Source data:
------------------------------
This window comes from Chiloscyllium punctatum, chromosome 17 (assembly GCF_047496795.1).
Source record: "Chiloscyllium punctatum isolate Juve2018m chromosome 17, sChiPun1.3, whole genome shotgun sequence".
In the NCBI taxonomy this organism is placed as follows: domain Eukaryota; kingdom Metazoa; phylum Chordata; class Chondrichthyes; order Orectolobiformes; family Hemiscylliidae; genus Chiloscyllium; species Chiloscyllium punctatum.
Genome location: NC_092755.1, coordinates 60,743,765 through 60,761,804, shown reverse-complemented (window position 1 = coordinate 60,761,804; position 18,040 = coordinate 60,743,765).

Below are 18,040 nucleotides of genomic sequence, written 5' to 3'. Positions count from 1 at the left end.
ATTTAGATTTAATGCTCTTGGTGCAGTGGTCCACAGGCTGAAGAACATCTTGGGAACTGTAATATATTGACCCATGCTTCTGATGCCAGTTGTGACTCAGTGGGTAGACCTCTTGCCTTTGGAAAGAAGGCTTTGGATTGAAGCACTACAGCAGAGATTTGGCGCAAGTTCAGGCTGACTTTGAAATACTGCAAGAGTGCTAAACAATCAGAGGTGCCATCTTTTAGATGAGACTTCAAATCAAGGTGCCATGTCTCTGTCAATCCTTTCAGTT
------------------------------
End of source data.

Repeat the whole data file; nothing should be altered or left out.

This window comes from Chiloscyllium punctatum, chromosome 17 (assembly GCF_047496795.1).
Source record: "Chiloscyllium punctatum isolate Juve2018m chromosome 17, sChiPun1.3, whole genome shotgun sequence".
In the NCBI taxonomy this organism is placed as follows: domain Eukaryota; kingdom Metazoa; phylum Chordata; class Chondrichthyes; order Orectolobiformes; family Hemiscylliidae; genus Chiloscyllium; species Chiloscyllium punctatum.
Genome location: NC_092755.1, coordinates 60,743,765 through 60,761,804, shown reverse-complemented (window position 1 = coordinate 60,761,804; position 18,040 = coordinate 60,743,765).

Below are 18,040 nucleotides of genomic sequence, written 5' to 3'. Positions count from 1 at the left end.
ATTTAGATTTAATGCTCTTGGTGCAGTGGTCCACAGGCTGAAGAACATCTTGGGAACTGTAATATATTGACCCATGCTTCTGATGCCAGTTGTGACTCAGTGGGTAGACCTCTTGCCTTTGGAAAGAAGGCTTTGGATTGAAGCACTACAGCAGAGATTTGGCGCAAGTTCAGGCTGACTTTGAAATACTGCAAGAGTGCTAAACAATCAGAGGTGCCATCTTTTAGATGAGACTTCAAATCAAGGTGCCATGTCTCTGTCAATCCTTTCAGTT